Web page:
A while back I was reading through the book of Job when I came across the words of Elihu, Job’s younger friend, that he spoke to the suffering patriarch.
The Spirit of God has made me,
and the breath of the Almighty gives me life.
Answer me, if you can;
set your words in order before me; take your stand.
Behold, I am toward God as you are;
I too was pinched off from a piece of clay.
(Job 33:4-6, ESV)
That same day I was reading from the Epic of Atrahasis and read this about Mami’s creation of humanity.
She kept reciting her incantation,
For Enki, staying in her presence, made her recite it.
When she had finished her incantation,
She pinched off fourteen pieces (of clay),
(And set) seven pieces on the right,
Seven on the left.
(Dalley, 1989, 16)
Not long after that I read this in the Epic of Gilgamesh.
They called upon great Aruru:
‘You, Aruru, you created [mankind (?)]!
Now create someone for him, to match (?) the ardour (?) of his energies!
Let them be regular rivals, and let Uruk be allowed peace.’
When Aruru heard this, she created inside herself the word (?) of Anu.
Aruru washed her hands, pinched off a piece of clay, cast it out into open country.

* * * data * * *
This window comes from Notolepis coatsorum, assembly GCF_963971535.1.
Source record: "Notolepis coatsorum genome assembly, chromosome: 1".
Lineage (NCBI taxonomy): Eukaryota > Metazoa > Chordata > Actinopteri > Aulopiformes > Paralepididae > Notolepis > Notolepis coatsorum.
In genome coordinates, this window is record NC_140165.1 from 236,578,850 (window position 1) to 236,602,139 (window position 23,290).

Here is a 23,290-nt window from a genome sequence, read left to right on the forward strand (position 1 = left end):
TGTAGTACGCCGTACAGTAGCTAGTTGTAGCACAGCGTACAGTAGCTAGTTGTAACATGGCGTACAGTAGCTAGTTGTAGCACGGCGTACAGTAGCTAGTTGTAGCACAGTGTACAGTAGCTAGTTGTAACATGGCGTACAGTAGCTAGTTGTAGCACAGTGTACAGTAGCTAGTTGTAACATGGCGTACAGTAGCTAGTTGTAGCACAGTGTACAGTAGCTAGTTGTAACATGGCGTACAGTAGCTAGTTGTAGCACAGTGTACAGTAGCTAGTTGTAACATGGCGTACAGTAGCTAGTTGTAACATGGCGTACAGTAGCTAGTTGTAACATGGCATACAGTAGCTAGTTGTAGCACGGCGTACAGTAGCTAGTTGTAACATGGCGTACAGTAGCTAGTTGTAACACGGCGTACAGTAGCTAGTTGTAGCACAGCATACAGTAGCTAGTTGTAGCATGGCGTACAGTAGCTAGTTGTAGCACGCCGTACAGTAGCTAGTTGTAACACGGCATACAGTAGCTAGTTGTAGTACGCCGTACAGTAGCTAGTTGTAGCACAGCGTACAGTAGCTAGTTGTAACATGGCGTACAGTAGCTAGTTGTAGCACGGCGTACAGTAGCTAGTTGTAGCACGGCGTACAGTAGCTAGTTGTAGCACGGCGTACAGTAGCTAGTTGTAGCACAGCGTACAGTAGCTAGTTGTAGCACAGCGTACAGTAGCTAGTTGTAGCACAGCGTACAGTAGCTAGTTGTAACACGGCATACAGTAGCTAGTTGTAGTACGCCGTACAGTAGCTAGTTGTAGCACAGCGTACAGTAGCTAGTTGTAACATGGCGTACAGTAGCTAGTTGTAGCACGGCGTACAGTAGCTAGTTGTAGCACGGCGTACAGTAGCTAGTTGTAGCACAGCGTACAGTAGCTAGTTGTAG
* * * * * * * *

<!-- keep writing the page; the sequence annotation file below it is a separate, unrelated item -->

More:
Without getting into the question of when the book of Job was written or compiled, it is clear that the author was influenced by the culture of which he was part. David Clines in his commentary on the book of Job notes that here in 33:6
Elihu uses an expressive word for the creation of humans from clay. They have been “pinched off” (קרץ) from a lump of clay, as a potter nips off with the fingers the piece of clay to be worked into a pot or plate….The same image appears famously in the Gilgamesh Epic when the female creator deity Aruru “nipped off clay” to create Enkidu – interestingly enough, in order that he should be the equal of Gilgamesh….There does not seem to be a direct allusion to the creation of Adam out of the mud of the earth in Gen 2:7 (the term חמר “clay” is not used in the creation narrative). (Cline, 2006, 727)
We all know that culture affects the way we think, speak, and write. Ancient writers were no different. Here we see a clear example of ANE ideas creeping into biblical texts. Elihu, the text tells us, was “pinched off” from a piece of clay just like Job was. It is not merely a sign of solidarity – Elihu is trying to assert that he has every right to his views as Job does. He is from the same Potter, formed by the same hands that formed Job.
Printed Works Cited
David J. A. Clines. Job 21-37. WBC: 18a. Nashville, TN: Thomas Nelson Publishers, 2006.
Featured image by Soyer Isabelle.